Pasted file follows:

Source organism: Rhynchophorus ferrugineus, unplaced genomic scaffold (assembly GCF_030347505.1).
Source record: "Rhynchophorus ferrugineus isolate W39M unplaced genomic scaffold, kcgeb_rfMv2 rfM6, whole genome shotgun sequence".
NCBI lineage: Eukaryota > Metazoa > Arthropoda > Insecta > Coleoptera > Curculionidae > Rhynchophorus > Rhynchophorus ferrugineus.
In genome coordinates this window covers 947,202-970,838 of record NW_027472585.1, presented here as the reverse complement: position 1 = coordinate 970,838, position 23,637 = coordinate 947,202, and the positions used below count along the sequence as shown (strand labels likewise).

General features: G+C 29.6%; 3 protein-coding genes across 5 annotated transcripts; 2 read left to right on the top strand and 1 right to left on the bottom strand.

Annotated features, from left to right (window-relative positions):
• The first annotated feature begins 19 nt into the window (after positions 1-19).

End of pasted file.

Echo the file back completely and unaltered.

Source organism: Rhynchophorus ferrugineus, unplaced genomic scaffold (assembly GCF_030347505.1).
Source record: "Rhynchophorus ferrugineus isolate W39M unplaced genomic scaffold, kcgeb_rfMv2 rfM6, whole genome shotgun sequence".
NCBI lineage: Eukaryota > Metazoa > Arthropoda > Insecta > Coleoptera > Curculionidae > Rhynchophorus > Rhynchophorus ferrugineus.
In genome coordinates this window covers 947,202-970,838 of record NW_027472585.1, presented here as the reverse complement: position 1 = coordinate 970,838, position 23,637 = coordinate 947,202, and the positions used below count along the sequence as shown (strand labels likewise).

General features: G+C 29.6%; 3 protein-coding genes across 5 annotated transcripts; 2 read left to right on the top strand and 1 right to left on the bottom strand.

Annotated features, from left to right (window-relative positions):
• The first annotated feature begins 19 nt into the window (after positions 1-19).